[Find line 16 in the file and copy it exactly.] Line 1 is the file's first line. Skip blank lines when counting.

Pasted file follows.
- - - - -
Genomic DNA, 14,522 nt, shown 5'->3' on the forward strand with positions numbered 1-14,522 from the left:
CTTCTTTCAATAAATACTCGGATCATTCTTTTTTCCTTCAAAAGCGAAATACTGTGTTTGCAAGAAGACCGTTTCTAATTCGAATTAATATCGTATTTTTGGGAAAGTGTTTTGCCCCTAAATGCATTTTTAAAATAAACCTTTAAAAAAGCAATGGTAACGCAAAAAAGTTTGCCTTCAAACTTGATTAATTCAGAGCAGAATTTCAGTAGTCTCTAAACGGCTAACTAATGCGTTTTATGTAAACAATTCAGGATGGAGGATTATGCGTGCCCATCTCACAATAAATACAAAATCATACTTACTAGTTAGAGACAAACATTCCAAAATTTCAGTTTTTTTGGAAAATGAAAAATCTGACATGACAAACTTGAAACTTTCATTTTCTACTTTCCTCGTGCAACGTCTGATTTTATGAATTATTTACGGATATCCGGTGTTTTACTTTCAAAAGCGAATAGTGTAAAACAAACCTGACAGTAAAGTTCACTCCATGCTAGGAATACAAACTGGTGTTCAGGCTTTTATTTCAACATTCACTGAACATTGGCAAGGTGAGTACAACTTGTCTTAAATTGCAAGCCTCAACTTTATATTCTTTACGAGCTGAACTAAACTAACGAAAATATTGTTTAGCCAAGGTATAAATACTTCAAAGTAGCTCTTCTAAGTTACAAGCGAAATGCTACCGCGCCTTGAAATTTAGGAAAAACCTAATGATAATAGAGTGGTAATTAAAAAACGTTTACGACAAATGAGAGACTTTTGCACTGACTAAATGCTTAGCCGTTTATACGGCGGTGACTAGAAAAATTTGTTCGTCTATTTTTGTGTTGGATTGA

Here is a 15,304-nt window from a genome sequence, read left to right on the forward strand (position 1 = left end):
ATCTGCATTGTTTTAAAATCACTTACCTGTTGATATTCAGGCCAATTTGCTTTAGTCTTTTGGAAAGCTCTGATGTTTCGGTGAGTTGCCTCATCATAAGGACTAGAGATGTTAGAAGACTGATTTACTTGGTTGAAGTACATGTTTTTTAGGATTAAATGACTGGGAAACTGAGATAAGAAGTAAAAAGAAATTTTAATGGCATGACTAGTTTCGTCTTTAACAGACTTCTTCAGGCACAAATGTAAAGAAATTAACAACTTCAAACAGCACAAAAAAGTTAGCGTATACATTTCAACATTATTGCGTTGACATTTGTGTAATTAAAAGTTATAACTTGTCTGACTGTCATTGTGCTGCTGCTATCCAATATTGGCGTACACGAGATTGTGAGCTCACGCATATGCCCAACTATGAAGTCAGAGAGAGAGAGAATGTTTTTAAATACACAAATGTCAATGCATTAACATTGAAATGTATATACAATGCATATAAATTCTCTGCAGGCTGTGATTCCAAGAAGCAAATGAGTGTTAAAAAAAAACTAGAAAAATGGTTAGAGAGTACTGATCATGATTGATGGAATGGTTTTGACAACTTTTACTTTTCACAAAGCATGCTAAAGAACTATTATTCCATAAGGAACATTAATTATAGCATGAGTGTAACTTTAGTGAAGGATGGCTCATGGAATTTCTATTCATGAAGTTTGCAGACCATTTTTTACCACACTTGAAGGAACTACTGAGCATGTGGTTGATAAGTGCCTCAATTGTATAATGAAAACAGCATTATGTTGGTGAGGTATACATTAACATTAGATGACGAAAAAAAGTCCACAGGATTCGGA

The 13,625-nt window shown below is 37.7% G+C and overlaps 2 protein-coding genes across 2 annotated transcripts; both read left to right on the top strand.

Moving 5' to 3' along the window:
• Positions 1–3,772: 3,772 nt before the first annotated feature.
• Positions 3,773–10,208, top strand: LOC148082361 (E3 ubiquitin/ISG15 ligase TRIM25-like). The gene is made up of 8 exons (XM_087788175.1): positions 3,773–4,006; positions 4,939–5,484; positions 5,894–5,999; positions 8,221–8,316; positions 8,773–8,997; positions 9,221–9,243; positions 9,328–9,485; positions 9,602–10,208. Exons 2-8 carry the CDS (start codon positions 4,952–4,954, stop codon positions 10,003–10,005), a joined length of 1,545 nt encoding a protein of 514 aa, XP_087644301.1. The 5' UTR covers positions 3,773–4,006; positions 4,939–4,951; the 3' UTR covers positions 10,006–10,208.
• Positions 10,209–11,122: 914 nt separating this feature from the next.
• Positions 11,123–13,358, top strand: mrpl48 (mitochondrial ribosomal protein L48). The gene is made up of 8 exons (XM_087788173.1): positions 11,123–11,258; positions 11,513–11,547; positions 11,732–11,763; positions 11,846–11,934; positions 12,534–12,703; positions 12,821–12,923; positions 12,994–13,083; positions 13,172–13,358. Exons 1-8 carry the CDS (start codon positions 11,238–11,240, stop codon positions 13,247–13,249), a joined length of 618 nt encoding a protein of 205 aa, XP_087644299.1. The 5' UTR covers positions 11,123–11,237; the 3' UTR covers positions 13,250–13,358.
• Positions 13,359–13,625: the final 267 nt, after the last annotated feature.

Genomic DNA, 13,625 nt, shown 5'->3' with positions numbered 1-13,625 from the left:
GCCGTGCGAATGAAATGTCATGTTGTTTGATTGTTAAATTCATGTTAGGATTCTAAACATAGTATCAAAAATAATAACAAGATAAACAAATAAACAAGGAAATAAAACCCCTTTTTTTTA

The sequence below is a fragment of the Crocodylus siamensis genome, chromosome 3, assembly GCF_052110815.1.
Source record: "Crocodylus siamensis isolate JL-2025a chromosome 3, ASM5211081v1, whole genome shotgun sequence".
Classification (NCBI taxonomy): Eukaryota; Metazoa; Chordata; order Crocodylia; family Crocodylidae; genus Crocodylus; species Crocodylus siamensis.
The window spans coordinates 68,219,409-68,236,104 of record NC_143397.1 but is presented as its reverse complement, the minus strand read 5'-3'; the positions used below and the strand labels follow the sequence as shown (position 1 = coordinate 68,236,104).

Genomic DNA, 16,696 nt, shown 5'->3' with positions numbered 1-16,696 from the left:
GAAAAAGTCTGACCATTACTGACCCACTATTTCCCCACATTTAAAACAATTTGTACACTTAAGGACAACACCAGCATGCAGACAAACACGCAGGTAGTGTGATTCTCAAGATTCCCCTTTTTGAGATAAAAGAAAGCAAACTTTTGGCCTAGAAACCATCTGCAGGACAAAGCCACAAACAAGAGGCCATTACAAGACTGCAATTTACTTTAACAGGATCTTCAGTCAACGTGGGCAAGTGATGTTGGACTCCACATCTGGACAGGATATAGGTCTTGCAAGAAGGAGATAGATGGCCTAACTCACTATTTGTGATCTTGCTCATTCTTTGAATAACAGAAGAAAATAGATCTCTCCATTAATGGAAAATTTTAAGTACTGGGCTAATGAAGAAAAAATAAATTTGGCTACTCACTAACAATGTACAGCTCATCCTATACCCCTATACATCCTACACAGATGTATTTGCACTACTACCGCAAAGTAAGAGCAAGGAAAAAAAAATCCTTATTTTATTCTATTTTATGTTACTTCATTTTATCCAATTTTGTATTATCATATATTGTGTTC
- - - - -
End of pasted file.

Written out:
Classification (NCBI taxonomy): Eukaryota; Metazoa; Chordata; order Crocodylia; family Crocodylidae; genus Crocodylus; species Crocodylus siamensis.